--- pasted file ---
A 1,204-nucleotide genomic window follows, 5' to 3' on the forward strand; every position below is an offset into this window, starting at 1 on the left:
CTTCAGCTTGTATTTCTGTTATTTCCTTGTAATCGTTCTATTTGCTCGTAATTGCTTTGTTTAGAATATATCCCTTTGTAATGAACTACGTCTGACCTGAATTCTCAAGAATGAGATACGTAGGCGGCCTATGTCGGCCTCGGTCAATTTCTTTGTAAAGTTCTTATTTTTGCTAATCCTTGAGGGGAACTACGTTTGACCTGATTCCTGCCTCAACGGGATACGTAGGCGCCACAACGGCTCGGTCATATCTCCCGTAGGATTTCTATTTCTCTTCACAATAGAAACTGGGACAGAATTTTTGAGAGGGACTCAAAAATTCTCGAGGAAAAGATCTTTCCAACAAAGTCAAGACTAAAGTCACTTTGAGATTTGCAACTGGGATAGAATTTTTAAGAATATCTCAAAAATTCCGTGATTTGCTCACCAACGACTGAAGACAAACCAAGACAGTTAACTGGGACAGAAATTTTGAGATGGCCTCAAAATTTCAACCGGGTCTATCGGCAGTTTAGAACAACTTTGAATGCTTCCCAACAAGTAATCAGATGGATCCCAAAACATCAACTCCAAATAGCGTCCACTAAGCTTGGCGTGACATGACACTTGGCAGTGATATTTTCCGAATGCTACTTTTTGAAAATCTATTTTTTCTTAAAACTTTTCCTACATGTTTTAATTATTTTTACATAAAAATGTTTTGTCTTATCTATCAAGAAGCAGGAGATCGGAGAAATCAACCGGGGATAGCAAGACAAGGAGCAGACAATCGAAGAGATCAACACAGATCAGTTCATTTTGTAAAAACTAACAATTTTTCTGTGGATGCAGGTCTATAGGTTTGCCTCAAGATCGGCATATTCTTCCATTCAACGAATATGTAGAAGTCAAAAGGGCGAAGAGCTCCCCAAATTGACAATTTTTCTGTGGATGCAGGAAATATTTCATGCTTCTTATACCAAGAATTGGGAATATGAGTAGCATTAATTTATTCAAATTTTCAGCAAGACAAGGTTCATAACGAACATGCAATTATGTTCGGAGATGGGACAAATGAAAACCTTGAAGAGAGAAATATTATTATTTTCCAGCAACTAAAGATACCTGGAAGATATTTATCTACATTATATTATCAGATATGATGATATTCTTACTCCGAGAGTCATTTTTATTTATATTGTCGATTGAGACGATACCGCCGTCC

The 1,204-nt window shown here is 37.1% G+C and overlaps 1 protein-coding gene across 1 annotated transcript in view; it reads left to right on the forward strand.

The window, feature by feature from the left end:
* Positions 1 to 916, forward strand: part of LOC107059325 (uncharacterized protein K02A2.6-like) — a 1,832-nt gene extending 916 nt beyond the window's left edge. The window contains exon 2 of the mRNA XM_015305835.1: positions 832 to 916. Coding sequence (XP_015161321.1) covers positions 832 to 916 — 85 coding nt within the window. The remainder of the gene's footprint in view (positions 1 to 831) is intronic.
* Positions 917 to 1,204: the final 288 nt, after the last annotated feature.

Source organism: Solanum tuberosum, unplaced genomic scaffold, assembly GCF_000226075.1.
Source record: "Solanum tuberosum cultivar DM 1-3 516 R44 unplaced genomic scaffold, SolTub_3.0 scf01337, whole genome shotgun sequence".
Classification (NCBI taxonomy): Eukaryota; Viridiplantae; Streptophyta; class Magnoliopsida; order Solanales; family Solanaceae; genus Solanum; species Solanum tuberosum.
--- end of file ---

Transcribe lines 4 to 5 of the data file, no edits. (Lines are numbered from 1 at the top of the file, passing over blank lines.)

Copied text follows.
The window, feature by feature from the left end:
* Positions 1 to 916, forward strand: part of LOC107059325 (uncharacterized protein K02A2.6-like) — a 1,832-nt gene extending 916 nt beyond the window's left edge. The window contains exon 2 of the mRNA XM_015305835.1: positions 832 to 916. Coding sequence (XP_015161321.1) covers positions 832 to 916 — 85 coding nt within the window. The remainder of the gene's footprint in view (positions 1 to 831) is intronic.